Speaker

Keynote Talks:

Nöthen, Markus

© M. Nöthen

Prof. Dr. Markus Nöthen, Head of Institute of Human Genetics at University of Bonn Medical Center and Managing Director at Life & Brain, Bonn, Head of Genomics Platform

Stevens, Bjorn

© Stevens, MPI-M

Bjorn Stevens, Max Planck Institute for Meteorology, Hamburg
Managing Director and Director of the Department The Atmosphere in the Earth System
 

Biosketch
Professor Bjorn Stevens is Managing Director and Director of the Department
The Atmosphere in the Earth System at Max Planck Institute for Meteorology in Hamburg.
 
Professor Stevens is interested in how atmospheric water vapor, and clouds, shape climate — globally and regionally. His contributions to understanding how turbulent mixing and cloud microphysical processes influence cloud amount have been instrumental in quantifying how clouds respond to warming, and how radiative forcing responds to aerosol perturbations. His research has identified different ways in which clouds organize themselves, how varied processes — such as precipitation, air sea interaction, and radiative cooling — influence this organization, and how clouds couple to larger-scale circulation
systems to help determine the pattern of climate change. These interests have led him to develop new observational techniques and to expand the frontiers of simulation science.

van Steen, Kristel

© Van Steen

Prof. Dr. Dr. Kristel Van Steen, Leader of BIO3 group at CME - Center for Human Genetics, KU Leuven and GIGA-R, Medical Genomics - BIO3, Université de Liège

Biosketch
I am an interdisciplinary senior scientist, professor, who founded and is leading the BIO3 group, a medium-sized interdisciplinary research group of between 3-10 researchers on average per year, based at the University of Liège (ULg) and at the University of Leuven (KU Leuven), both in Belgium. Being a full-time Professor at ULg, most of my research is part of the academic research center GIGA (Interdisciplinary Group of Applied Proteomics), where I have been the Director of GIGA-Research Systems Biology and Chemical Biology (2014-2016) and of Medical Genomics (2016-2018). In addition, I am a part-time Professor at KU Leuven, where I coordinate a consortium with over 20 European-based international top research institutes and companies on Precision Medicine at the Interface of Translational Science and Systems Medicine (https://h2020transys.eu). Furthermore, I hold guest professorships or positions at several other institutes. My mission is to design new statistical and bioinformatics methods whenever needed and to advance precision medicine or public health.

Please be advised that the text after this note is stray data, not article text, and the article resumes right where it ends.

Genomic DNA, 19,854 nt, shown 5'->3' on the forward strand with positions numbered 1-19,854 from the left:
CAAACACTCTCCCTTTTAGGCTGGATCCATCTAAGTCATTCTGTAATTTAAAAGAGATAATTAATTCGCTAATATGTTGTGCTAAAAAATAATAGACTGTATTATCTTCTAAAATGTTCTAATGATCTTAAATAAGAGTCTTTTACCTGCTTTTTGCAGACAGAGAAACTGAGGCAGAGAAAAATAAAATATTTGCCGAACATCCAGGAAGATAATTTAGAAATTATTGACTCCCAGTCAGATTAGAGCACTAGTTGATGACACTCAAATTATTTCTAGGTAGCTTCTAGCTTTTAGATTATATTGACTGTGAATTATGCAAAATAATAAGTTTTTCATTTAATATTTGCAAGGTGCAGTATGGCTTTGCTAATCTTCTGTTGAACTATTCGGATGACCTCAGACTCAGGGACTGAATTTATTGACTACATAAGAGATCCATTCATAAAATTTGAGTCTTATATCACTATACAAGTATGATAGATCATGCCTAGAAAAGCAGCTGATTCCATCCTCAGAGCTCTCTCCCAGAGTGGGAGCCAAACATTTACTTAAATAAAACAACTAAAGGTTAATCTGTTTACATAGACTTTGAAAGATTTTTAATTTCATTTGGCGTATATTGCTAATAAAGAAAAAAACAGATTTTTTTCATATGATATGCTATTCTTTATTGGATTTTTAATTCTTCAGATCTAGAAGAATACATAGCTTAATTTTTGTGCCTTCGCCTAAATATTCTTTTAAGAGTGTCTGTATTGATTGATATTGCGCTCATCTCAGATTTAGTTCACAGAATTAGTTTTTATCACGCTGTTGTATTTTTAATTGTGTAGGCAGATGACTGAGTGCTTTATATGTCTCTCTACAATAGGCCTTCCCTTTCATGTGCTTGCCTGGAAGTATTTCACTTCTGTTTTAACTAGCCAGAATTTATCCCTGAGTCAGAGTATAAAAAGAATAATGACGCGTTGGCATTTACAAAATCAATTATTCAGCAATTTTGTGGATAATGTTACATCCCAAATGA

During my curriculum, I have gained expertise in several areas, including in three BIOs, biostatistics, biomedicine and bioinformatics, Quality-of-Life data integration in clinical trials protocols and Quality-of-Life data analysis at the E.O.R.T.C. headquarters in Brussels, Belgium. In addition, my training at the Harvard School of Public Health included work in statistical genetics, comprising family-based association testing. This seeded my current activities in systems genetics and systems medicine. During that time, I also acquired Biotechnology Project Management skills via the Harvard Extension School and the Massachusetts Biotechnology Council.   
My built-up expertise in the three BIOs allows me to cover the areas of data mining and machine learning, parametric, semi-and non-parametric methods and variable selection methods, for the inference of population or personalized (molecular) networks, for patient sub-phenotyping, for the assessment of population strata, and for the purpose of investigating association, prediction and causal relationships. 
I am mostly known for research developments related to Big Data interactions, including integrative analyses that exploit network-guided knowledge in modelling and testing protocols towards Personalized Medicine. 

Haniffa, Muzlifah

Muzlifah Haniffa is Professor of Dermatology and Immunology at Newcastle University and Associate Faculty at the Sanger Institute.

Schmidt, Harald

H.H.H.W. Schmidt is Professor of Pharmacology Chairman Department of Pharmacology and Personalised Medicine Pharmacology and Personalised Medicine School for Mental Health & Neuroscience Fac. Health, Medicine and Life Sciences, Maastricht University

Pfister, Stefan

© Pfister

Prof. Dr. med. Stefan M. Pfister, Director Preclinical Pediatric Oncology Hopp Children’s Cancer Center Heidelberg (KiTZ) Division Head “Pediatric Neurooncology”, German Cancer Research Center (DKFZ), German Cancer Consortium (DKTK)